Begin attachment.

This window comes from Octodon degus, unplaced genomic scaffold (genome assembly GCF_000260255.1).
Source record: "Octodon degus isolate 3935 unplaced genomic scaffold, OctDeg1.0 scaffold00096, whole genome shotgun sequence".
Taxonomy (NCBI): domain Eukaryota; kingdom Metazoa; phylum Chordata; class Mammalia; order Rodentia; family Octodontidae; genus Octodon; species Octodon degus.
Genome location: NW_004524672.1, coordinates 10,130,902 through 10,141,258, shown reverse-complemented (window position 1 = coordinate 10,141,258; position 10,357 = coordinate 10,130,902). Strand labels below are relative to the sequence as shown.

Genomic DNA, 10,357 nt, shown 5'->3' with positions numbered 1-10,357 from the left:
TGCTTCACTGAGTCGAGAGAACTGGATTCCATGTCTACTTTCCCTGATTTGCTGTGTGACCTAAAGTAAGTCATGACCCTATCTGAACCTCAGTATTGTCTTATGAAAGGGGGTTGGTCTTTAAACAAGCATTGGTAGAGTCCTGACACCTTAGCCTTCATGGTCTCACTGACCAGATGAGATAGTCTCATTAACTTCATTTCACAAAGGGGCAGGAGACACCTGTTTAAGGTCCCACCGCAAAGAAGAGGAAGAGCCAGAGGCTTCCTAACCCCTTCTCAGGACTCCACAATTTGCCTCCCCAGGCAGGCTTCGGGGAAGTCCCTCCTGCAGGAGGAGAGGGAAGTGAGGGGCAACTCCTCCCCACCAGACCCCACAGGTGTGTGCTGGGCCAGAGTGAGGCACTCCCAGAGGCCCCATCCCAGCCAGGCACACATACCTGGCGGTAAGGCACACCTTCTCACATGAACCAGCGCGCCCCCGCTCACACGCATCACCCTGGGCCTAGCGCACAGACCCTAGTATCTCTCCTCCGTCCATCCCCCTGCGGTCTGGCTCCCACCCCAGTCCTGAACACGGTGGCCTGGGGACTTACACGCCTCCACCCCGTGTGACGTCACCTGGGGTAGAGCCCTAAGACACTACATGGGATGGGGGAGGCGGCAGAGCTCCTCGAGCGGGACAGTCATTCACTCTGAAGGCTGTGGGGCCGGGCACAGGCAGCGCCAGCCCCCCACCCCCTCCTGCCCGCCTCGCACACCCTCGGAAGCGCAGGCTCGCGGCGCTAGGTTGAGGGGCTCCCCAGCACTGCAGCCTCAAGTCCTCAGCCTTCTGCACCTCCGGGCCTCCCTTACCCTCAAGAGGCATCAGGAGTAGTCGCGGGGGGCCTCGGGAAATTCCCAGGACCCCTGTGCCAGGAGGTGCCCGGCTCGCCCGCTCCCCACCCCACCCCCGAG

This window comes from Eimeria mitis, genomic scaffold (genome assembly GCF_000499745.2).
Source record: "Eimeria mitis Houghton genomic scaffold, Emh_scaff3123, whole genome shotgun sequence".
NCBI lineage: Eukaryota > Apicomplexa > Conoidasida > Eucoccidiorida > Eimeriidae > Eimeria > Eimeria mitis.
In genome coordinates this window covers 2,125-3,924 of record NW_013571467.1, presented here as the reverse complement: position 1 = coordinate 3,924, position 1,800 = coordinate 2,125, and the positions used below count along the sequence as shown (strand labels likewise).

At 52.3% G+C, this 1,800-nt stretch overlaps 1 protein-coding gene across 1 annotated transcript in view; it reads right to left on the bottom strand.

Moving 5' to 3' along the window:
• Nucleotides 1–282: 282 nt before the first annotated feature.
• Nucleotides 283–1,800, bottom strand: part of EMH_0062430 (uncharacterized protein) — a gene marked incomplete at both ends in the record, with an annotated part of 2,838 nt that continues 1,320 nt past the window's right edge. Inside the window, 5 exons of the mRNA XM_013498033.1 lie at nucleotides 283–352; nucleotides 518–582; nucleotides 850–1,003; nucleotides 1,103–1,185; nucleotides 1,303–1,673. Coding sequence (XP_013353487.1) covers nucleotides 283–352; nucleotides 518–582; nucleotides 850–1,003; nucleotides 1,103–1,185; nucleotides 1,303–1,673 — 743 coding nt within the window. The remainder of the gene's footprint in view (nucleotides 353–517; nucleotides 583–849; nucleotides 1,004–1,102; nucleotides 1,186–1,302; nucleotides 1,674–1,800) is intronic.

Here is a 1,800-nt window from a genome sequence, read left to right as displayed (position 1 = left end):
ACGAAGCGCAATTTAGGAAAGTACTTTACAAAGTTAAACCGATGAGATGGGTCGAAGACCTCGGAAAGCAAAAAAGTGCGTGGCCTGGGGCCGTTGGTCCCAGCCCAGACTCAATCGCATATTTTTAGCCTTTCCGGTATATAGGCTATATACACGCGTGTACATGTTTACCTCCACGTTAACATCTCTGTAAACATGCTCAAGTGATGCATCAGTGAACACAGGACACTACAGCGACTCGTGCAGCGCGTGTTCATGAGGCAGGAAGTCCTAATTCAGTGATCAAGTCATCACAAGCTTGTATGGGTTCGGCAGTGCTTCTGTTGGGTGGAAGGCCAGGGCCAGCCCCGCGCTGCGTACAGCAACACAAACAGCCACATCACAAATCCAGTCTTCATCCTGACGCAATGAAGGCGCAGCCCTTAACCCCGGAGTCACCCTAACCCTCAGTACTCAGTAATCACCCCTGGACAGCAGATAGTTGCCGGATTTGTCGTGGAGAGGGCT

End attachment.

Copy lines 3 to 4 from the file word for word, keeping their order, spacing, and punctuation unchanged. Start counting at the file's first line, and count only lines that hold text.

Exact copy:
Taxonomy (NCBI): domain Eukaryota; kingdom Metazoa; phylum Chordata; class Mammalia; order Rodentia; family Octodontidae; genus Octodon; species Octodon degus.
Genome location: NW_004524672.1, coordinates 10,130,902 through 10,141,258, shown reverse-complemented (window position 1 = coordinate 10,141,258; position 10,357 = coordinate 10,130,902). Strand labels below are relative to the sequence as shown.